DARPA Building Insect Cyborgs
April 20th, 2008
Animal world has provided mankind with locomotion over millennia. For example we have used horses and elephants for locomotion in wars and conducting commerce. Birds have been used for sending covert messages, and to detect gases in coal mines, a life-saving technique for coal miners. More recently, olfactory training of bees has been used to locate mines and weapons of mass destruction. The HI-MEMS program is aimed to develop technology that provides more control over insect locomotion, just as saddles and horseshoes are needed for horse locomotion control.
The HI-MEMS program is aimed at developing tightly coupled machine-insect interfaces by placing micro-mechanical systems inside the insects during the early stages of metamorphosis. These early stages include the caterpillar and the pupae stages. Since a majority of the tissue development in insects occurs in the later stages of metamorphosis, the renewed tissue growth around the MEMS will tend to heal, and form a reliable and stable tissue-machine interface. The goal of the MEMS, inside the insects, will be to control the locomotion by obtaining motion trajectories either from GPS coordinates, or using RF, optical, ultrasonic signals based remote control. The control of locomotion will be investigated using several approaches. These include direct electrical muscle excitation, electrical stimulation of neurons, projection of ultrasonic pulses simulating bats, projection of pheromones, electromechanical stimulation of insect sensory cells, and presentation of optical cues with micro-optical visual presentation. The intimate control of insects with embedded microsystems will enable insect cyborgs, which could carry one or more sensors, such as a microphone or a gas sensor, to relay back information gathered from the target destination.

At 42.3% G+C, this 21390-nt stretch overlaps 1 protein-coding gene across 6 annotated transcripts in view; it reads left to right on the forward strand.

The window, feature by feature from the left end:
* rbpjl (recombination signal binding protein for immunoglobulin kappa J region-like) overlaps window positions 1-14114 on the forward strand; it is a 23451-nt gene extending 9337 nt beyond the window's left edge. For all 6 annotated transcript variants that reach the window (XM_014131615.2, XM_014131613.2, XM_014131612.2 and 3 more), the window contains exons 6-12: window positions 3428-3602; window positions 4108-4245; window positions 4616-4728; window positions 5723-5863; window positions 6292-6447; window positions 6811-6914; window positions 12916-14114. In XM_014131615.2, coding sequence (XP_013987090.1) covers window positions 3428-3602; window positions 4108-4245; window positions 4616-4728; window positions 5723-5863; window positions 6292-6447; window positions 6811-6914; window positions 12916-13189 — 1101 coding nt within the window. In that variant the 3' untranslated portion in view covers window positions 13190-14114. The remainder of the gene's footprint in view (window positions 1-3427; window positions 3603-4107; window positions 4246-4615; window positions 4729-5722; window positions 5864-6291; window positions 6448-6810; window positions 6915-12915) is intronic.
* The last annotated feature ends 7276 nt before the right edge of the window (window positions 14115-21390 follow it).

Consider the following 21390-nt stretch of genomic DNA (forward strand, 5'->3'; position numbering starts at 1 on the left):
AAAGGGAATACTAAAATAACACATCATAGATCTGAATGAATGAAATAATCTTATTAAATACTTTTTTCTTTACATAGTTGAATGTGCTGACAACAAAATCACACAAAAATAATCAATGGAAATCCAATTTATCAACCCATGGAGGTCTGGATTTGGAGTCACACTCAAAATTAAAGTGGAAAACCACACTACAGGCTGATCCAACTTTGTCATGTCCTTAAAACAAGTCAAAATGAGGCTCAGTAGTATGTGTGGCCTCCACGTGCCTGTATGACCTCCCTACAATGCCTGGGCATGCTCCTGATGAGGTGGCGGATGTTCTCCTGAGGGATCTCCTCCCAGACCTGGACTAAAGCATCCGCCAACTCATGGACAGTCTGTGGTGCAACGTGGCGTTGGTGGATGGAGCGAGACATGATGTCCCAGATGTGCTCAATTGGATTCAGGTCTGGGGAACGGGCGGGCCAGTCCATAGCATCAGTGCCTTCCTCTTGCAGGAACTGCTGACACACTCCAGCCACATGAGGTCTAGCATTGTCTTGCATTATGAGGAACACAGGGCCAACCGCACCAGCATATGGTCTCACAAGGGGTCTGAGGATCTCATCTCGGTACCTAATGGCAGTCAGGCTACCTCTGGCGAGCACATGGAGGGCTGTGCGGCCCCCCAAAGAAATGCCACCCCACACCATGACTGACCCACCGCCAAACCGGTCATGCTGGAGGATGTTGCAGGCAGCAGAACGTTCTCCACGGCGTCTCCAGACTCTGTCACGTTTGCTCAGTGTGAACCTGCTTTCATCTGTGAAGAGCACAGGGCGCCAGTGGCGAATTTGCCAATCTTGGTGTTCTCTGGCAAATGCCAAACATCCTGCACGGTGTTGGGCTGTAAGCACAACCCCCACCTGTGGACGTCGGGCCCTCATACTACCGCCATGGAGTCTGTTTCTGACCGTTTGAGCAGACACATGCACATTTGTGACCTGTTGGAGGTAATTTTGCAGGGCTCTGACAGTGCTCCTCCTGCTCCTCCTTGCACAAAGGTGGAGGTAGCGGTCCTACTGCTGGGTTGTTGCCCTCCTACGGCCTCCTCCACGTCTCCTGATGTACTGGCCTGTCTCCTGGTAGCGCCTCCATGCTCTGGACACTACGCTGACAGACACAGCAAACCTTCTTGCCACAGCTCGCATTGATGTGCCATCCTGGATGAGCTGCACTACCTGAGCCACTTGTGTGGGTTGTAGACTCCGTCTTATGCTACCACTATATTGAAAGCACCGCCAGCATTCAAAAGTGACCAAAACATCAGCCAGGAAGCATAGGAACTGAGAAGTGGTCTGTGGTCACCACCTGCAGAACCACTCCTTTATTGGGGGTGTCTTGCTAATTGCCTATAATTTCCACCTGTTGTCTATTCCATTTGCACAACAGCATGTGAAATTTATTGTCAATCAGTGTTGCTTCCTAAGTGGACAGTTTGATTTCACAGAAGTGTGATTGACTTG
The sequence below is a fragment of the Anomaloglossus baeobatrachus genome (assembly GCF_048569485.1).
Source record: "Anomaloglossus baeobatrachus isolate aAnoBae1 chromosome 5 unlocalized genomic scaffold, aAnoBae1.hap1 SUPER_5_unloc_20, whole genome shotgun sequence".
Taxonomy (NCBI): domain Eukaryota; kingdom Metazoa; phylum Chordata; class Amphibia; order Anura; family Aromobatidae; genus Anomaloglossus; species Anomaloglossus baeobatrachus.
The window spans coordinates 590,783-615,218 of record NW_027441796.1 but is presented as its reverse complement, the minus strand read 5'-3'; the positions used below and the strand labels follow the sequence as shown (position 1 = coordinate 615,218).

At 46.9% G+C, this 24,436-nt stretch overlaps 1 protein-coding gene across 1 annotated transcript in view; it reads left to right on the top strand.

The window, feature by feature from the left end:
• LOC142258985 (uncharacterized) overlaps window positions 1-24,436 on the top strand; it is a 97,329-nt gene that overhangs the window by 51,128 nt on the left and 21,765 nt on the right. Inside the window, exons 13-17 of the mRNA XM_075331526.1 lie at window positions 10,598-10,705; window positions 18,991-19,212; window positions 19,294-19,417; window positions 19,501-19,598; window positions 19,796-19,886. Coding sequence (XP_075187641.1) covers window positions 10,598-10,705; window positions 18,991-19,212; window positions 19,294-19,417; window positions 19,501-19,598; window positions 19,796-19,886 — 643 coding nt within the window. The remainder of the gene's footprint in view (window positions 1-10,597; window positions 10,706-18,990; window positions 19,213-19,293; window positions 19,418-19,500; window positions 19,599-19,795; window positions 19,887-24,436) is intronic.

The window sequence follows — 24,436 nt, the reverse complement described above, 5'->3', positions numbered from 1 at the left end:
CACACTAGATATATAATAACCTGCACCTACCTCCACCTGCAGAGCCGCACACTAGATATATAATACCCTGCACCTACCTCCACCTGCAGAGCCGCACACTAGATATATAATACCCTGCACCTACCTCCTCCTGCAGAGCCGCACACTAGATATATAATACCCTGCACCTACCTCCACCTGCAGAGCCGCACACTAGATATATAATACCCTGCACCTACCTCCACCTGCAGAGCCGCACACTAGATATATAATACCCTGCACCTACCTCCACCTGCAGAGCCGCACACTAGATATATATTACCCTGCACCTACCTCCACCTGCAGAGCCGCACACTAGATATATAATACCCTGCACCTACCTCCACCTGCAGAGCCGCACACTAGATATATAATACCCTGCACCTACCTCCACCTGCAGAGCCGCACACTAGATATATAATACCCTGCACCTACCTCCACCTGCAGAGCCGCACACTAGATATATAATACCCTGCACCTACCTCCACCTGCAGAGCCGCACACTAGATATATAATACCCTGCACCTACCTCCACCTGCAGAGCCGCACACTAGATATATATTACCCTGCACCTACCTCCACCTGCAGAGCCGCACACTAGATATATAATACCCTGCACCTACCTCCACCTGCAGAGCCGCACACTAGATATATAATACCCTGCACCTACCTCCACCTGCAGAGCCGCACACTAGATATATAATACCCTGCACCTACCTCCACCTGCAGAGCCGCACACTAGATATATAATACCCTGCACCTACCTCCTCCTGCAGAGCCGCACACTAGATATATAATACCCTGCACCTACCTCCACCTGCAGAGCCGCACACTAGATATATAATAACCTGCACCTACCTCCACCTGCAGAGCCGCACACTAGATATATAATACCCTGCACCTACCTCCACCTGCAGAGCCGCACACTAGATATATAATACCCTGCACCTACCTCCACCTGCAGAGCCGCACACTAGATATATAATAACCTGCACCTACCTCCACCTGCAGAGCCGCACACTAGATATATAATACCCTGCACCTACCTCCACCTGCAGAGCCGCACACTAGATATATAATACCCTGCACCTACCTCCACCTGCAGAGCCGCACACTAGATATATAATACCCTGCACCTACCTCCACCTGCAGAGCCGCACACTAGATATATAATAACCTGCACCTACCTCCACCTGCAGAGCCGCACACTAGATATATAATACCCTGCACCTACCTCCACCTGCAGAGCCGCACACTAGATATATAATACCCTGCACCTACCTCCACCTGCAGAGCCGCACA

HI-MEMS derived technologies will enable many robotic capabilities at low cost, impacting the development of future autonomous defense systems. The realization of cyborgs with most of the machine component inside the insect body will provide stealthy robots that use muscle actuators which have been developed over millions of years of evolution. The basic technology developed in this program could also be used as a biological tool to understand and control insect development opening vistas in our understanding of tissue development, and provide new technological pathways to harness the natural sensors and power generation from insects.